As Scott’s car careened through the air, his life literally hung in the balance. How would his car land as he flipped towards the wall and catch fence? Would he survive such a horrific crash? Could he, like many of his fellow racers in the past, skirt death?
As the crash video reveals, Dixon’s aerial flight came to an abrupt and violent impact with the inside wall on the right side of his car. The impact caused massive damage with the #9 car disintegrating into a thousands pieces. As the car continued to twist and turn, it flipped upside down and then back over, sliding to a stop with only one of the four wheels left intact, and half the car missing. Miraculously, Scott climbed out of the car, unhurt and waving to the crowd.
But… what if?
What if Dixon’s car had rotated just a quarter turn more and instead of landing on its side, it had landed driver first, into the wall? I shudder to think what the outcome would have been. But it’s not too far fetched to consider. The fact is, something very similar happened six years earlier at another IndyCar race in Las Vegas when a massive crash launched former champion and Indy 500 race winner, Dan Wheldon, into the air. As I watched the race live, the driver would suffer blunt force trauma to his head. And Wheldon, whose career would likely have seen many more wins and successes, breathed his last that day, at age 33. He left behind a beautiful wife and two young boys.
Following the race at Indy last Sunday, the thought occurred to me just how fragile life is. One driver dies. The other lives. Some might suggest luck plays a part in the outcome, as if it’s merely a flip of a coin to determine whether it’s heads you live, or tails you die.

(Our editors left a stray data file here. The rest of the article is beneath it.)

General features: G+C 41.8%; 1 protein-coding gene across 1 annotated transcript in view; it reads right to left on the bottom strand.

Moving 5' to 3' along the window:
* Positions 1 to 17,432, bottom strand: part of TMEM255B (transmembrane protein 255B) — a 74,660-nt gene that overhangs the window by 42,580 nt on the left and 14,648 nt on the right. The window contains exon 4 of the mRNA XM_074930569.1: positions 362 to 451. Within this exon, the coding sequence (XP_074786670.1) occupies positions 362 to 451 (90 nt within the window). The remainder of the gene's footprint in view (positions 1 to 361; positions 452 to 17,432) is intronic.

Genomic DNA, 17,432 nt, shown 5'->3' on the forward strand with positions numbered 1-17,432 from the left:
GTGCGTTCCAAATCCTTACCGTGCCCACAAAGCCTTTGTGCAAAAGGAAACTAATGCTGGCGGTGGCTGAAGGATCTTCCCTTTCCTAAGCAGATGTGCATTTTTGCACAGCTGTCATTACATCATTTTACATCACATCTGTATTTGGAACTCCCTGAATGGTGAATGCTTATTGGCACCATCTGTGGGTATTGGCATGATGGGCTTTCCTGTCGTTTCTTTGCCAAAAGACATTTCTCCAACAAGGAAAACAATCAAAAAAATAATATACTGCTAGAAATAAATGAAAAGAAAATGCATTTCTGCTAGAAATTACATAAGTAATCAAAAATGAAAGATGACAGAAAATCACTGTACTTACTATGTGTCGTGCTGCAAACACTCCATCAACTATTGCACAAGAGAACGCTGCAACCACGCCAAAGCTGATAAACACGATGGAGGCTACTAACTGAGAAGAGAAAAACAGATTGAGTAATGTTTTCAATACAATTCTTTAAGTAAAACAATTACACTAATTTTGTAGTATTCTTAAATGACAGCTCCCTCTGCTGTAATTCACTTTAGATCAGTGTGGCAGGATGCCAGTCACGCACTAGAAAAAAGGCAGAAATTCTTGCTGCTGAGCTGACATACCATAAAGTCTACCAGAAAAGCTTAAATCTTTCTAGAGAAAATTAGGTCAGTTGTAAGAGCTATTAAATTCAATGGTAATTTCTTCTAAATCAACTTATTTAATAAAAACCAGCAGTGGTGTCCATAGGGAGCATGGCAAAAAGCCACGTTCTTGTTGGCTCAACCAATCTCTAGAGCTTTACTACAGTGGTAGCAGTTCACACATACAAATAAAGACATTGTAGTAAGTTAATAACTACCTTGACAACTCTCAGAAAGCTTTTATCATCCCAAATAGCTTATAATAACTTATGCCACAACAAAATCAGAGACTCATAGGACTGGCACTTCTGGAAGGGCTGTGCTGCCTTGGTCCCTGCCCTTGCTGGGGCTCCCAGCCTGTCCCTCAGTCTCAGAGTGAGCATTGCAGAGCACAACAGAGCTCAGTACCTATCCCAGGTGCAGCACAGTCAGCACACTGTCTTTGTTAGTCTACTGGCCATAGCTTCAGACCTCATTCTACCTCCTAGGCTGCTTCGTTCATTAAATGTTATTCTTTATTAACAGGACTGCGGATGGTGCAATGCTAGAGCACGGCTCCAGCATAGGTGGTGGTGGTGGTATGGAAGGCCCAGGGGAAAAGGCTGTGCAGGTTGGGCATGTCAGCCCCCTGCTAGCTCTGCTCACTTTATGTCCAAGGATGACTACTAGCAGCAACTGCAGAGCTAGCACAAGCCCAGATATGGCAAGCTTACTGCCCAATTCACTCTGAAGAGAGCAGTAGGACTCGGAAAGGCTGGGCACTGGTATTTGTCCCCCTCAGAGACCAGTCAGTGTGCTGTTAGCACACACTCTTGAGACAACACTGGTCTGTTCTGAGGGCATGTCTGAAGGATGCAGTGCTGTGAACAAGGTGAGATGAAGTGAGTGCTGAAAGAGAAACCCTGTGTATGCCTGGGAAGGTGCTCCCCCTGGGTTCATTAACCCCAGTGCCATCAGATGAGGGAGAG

But ultimately no amount of skill, preparation, goodwill or luck will prevent our taking our final breath. Rather, death is something that will come to us all, sooner or later, as the Bible affirms:
“Each person is destined to die once and after that comes judgment.”
Death. It’s a sobering thought that most of us avoid and refuse to consider. Yet it will happen to all of us, without a doubt.
So, the real question is how will we live our lives until the figurative coin lands on tails? But even more importantly, will we be prepared for that moment when the inevitable occurs? For as we just read, we will all be judged, not only for how we have lived our lives, but more importantly in whom and what we trusted for our eternal future.
I don’t know what your personal standing is with God but here’s is the truth of God’s Word – the Bible. In Romans 3:23 we are told “All have sinned and come short of the glory of God.” In other words we have all fallen short of God’s standard of perfection. Because of this fact, we learn in Romans 6:23 that “the wages of sin is death but the gift of God is eternal life in Christ Jesus our Lord.” God is clear that without His Son we can expect death eternally.